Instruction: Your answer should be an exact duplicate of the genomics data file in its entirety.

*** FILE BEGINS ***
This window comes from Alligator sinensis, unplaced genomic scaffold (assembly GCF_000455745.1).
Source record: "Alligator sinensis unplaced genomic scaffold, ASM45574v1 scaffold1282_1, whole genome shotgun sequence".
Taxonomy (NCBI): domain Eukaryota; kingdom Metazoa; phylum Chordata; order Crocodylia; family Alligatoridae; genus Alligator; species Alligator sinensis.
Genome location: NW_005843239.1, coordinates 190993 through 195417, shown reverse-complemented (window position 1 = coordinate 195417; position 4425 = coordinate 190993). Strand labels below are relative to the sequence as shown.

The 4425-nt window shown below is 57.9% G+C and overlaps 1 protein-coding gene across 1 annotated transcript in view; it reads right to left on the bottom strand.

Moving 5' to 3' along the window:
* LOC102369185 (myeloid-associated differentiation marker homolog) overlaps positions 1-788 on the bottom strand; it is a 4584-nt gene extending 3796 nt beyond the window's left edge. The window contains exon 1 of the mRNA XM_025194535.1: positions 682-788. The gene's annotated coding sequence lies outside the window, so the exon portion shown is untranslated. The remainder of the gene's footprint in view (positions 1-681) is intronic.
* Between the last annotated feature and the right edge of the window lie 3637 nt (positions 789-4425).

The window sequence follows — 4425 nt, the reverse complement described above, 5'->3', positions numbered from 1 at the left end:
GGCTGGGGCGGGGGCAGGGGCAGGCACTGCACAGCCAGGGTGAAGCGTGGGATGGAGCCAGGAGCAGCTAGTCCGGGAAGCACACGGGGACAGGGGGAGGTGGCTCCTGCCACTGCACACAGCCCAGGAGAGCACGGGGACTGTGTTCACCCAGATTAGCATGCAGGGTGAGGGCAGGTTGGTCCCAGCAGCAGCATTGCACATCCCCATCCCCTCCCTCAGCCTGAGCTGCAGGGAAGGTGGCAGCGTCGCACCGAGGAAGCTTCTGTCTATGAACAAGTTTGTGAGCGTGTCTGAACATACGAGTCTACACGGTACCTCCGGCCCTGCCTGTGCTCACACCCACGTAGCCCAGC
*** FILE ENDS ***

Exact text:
This window comes from Alligator sinensis, unplaced genomic scaffold (assembly GCF_000455745.1).
Source record: "Alligator sinensis unplaced genomic scaffold, ASM45574v1 scaffold1282_1, whole genome shotgun sequence".
Taxonomy (NCBI): domain Eukaryota; kingdom Metazoa; phylum Chordata; order Crocodylia; family Alligatoridae; genus Alligator; species Alligator sinensis.
Genome location: NW_005843239.1, coordinates 190993 through 195417, shown reverse-complemented (window position 1 = coordinate 195417; position 4425 = coordinate 190993). Strand labels below are relative to the sequence as shown.

The 4425-nt window shown below is 57.9% G+C and overlaps 1 protein-coding gene across 1 annotated transcript in view; it reads right to left on the bottom strand.

Moving 5' to 3' along the window:
* LOC102369185 (myeloid-associated differentiation marker homolog) overlaps positions 1-788 on the bottom strand; it is a 4584-nt gene extending 3796 nt beyond the window's left edge. The window contains exon 1 of the mRNA XM_025194535.1: positions 682-788. The gene's annotated coding sequence lies outside the window, so the exon portion shown is untranslated. The remainder of the gene's footprint in view (positions 1-681) is intronic.
* Between the last annotated feature and the right edge of the window lie 3637 nt (positions 789-4425).

The window sequence follows — 4425 nt, the reverse complement described above, 5'->3', positions numbered from 1 at the left end:
GGCTGGGGCGGGGGCAGGGGCAGGCACTGCACAGCCAGGGTGAAGCGTGGGATGGAGCCAGGAGCAGCTAGTCCGGGAAGCACACGGGGACAGGGGGAGGTGGCTCCTGCCACTGCACACAGCCCAGGAGAGCACGGGGACTGTGTTCACCCAGATTAGCATGCAGGGTGAGGGCAGGTTGGTCCCAGCAGCAGCATTGCACATCCCCATCCCCTCCCTCAGCCTGAGCTGCAGGGAAGGTGGCAGCGTCGCACCGAGGAAGCTTCTGTCTATGAACAAGTTTGTGAGCGTGTCTGAACATACGAGTCTACACGGTACCTCCGGCCCTGCCTGTGCTCACACCCACGTAGCCCAGC